We have to get out of Manila and the immediate suburb (there was the airbase in Baclaran and that too was bombed). We evacuated to Barihan and we all stayed on tio Valentin’s house. His house is very similar to lolo Dencio’s house in Baclaran. At night it is very difficult to get out of all the sleeping mats and mosquito nets because we’re packed closer than sardines. Tio Valentin’s family, my father’s, tia Eniangs, tio Esings and lolo Dencios (tia Lita, tia Lelet and me) were squeezed in that house. The farmers were able to plant and harvest rice so we had some rice to stretch with fillers like diced camote, corn grits or diced kang kong stalks, or just make lugaw. We heard that people who stayed in Manila were starving.

This consciousness I call mine (it isn’t mine) stretches back to the war my eyes never saw.
Our bellies stretched by hunger, my mother and I ate rice mixed with yams, grits, and swamp spinach.
Can we have some more?
The Invisibles

About 10 km. From where we live was an air strip where the Japanese made mock airplanes with “sawali” (thin bamboo strips woven as mats usually used as walls in “bahay kubos”) The American planes would bomb these decoys and we could hear the frightening sounds, We then again retreated to the “bukid” away from the streets.
I cherish that retreat place because it was surrounded by trees – mangos, mabolo santol and others. Nearby was a pond with flowering blue water lilies. Sometimes “nililimas ang sapa” (drain the water out) to catch the fish (dalags and hitos) easier and faster. They also dig “kuhol” (snails) from the “pilapil.” We also have frogs when the rice paddies were calf high in water.

Fish in muddy ponds, snails in the pilapil, frogs in rice paddies, Filipinos in the boondocks – only the invisible survive.


My father and tio Esing made trips to Manila by bike to buy some supplies specially ingredients for making laundry soap. They made soap and sell to our neighbors and the money we use to buy rice and fish, shrimps and other food items. One time they came home very late. My father was hit by shrapnel in the thigh and tio Esing had to help him because he could not pedal his bike anymore.

Ingredients for laundry soap:
lye (caustic potash or soda)
coconut oil or lard
Not even considering stray shrapnel, making soap is dangerous. Lye burns skin and blinds; when ingested, it burns the throat like liquid fire. Caustic soda is also used in the manufacture of drain cleaners, and caustic potash is a powerful bleach. Despite the risks, her father made soap so they could eat. People were starving in Manila, but their neighbors in the country willingly traded rice for soap. Even during a war, one has to keep clean.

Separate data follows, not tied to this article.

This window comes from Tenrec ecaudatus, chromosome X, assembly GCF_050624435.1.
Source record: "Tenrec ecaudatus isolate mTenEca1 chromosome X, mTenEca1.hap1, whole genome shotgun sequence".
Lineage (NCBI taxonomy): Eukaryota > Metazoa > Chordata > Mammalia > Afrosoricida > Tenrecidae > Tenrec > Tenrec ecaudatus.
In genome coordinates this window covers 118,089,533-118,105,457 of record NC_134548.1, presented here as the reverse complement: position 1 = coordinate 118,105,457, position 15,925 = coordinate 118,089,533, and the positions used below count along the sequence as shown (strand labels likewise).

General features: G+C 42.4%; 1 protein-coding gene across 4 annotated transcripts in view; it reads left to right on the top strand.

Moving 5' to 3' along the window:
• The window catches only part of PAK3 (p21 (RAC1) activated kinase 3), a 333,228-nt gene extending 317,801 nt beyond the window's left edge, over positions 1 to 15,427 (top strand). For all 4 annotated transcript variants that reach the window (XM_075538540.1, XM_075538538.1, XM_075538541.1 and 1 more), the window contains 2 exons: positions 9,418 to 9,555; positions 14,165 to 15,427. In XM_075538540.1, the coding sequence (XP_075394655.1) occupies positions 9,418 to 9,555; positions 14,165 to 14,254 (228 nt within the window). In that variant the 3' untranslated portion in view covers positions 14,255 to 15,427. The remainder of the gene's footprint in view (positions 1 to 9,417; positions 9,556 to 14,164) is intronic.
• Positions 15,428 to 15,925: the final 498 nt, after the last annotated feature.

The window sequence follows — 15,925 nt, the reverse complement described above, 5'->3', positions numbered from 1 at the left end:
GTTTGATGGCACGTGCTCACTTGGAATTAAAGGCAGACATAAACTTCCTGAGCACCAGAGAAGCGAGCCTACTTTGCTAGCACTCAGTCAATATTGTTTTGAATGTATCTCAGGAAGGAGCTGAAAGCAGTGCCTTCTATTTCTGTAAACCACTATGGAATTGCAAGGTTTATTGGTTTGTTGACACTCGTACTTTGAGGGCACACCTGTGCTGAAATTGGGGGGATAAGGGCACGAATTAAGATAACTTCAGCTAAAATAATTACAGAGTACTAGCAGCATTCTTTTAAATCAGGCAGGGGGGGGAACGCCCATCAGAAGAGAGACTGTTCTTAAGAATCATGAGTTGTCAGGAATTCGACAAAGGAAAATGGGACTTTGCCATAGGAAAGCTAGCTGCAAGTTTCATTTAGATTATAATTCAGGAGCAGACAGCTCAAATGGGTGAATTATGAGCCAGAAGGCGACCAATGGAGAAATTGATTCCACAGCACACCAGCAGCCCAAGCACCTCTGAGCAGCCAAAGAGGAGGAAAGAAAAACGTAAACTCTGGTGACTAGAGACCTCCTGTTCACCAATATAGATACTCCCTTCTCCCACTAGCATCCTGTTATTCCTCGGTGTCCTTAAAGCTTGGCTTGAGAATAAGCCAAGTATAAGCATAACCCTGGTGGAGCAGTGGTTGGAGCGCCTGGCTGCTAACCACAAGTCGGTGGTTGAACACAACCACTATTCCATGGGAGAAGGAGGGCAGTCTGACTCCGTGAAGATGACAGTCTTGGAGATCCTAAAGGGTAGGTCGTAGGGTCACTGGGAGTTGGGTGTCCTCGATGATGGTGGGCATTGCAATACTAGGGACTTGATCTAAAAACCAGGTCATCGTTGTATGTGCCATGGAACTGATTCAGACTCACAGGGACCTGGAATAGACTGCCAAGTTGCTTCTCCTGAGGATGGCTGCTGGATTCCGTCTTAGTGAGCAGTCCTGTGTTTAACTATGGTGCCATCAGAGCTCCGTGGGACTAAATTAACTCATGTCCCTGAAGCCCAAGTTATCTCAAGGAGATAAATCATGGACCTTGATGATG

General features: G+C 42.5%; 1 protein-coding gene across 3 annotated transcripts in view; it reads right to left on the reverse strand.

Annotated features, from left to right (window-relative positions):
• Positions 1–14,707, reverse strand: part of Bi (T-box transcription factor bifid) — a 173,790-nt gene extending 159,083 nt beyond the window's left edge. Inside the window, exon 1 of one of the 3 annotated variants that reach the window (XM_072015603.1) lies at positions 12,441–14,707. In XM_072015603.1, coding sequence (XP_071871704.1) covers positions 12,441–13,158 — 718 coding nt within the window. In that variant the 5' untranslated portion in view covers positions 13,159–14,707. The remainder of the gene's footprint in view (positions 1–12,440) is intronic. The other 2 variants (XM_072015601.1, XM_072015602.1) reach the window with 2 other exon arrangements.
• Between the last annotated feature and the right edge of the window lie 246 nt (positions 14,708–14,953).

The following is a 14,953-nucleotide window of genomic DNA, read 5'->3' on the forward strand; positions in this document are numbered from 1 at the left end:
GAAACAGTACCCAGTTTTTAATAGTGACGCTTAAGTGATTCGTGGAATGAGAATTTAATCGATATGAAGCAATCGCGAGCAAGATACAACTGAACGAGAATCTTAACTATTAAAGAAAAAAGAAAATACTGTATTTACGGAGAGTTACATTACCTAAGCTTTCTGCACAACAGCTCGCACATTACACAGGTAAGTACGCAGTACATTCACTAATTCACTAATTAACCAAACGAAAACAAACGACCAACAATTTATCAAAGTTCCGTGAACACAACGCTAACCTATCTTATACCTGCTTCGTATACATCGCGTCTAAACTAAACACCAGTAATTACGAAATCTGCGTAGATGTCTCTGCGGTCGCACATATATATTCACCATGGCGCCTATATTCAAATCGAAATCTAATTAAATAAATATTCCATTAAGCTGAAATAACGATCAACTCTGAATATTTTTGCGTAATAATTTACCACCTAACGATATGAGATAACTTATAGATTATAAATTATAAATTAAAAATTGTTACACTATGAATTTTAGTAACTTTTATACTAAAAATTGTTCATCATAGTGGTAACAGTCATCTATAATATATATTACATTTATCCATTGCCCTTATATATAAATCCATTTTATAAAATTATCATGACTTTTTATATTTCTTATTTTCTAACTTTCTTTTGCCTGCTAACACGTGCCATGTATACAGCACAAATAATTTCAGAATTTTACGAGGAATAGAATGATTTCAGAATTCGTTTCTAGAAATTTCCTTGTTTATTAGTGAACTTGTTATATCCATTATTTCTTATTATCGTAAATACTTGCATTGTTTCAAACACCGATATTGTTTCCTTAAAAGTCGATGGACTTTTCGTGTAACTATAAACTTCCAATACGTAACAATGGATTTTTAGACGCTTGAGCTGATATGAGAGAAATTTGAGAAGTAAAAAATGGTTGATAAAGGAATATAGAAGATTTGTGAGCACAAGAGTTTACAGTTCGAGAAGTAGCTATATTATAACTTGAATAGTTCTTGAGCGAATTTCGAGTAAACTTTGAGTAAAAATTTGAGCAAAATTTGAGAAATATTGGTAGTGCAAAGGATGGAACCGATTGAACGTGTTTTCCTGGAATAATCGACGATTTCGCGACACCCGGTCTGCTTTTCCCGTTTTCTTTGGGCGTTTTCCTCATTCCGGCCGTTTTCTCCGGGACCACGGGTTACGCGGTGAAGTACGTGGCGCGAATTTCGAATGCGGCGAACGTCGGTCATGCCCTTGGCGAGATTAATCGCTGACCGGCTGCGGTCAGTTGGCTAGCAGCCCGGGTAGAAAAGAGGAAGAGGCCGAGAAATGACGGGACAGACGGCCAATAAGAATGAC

War Is the Father

We came out of the bukid, back to tio Valentin’s house and saw the American and Filipino soldier’s marching on the streets. The war is over. We came home to Baclaran and I remember the aroma of baking pandesal and pan americano. Corned beef, sausage and other canned rations of soldiers were sold in mushrooming sari-sari stores.

The war is over. American and Filipino soldiers were marching in the streets, but a few fanatical Japanese soldiers, unaware of the fates of Hiroshima and Nagasaki, were still hiding in the jungle. The war is over. She smelled bread baking as she walked through the devastated streets. The war is over. People were buying and selling soldiers’ rations hand over fist – everybody was hungry for meat.


All the families who stayed in tio Valentins house in Barihan are now staying in lolo Dencio’s house in Baclaran. All the streets seemed still to be in chaos. You have to be careful even in your own backyard because there strayed unexploded shrapnel that you can step on. All the trees on lolo Dencio’s yard were still alive and we gathered mangoes and bananas and even dug some camote. There was a very huge camote almost as big as a dinner plate that I dug and made me so proud to have such a find.

The trees were still alive. They tiptoed through the garden, watching the ground for glints of steel while they gathered mangoes and bananas that were plumper and bigger than before the war; she even dug a yam as big as a plate. (We’re both good diggers.)


Now that the war is over and I am of school age, they are thinking of sending me to school. A grade one class was opened in one of the big houses by the beach. My first teacher was Miss Mayuga. I went to school in wooden shoes (not my own, I did not have my own and my dresses are all hand-me-downs too big for me). One day everyone had a commotion outside the classrooms. We were out on the beach and it was high tide. The waves brought in several bloated bodies (from sunken warships) there were very big negroes and americans and some of them were stark naked. Miss Mayuga hauled us quickly to the classrooms.

The naked Americans were gigantic. There were no clothes big enough to cover their nakedness. She couldn’t look; she couldn’t stop looking.


One day we had class picture taking and everybody has to come in white attire. I only had “gris” (blue denim dress usually used when women go to the well to wash clothes) I did not go to class but peeped to see how it was going with the picture taking. Miss Mayuga saw me and insisted that I join the picture taking. After one class was finished she borrowed one of the girls white ribbon. She combed my hair and pinned the ribbon on my hair put me behind where my gris will not show but my beribboned head and smiling face can be recognized. The picture was shot and I went home without telling anybody what happened. I of course did not have a copy of that class picture.

Miss Mayuga saw her.

Born Again

To be continued.

I was born on March 3, 1970 at 8:12 A.M.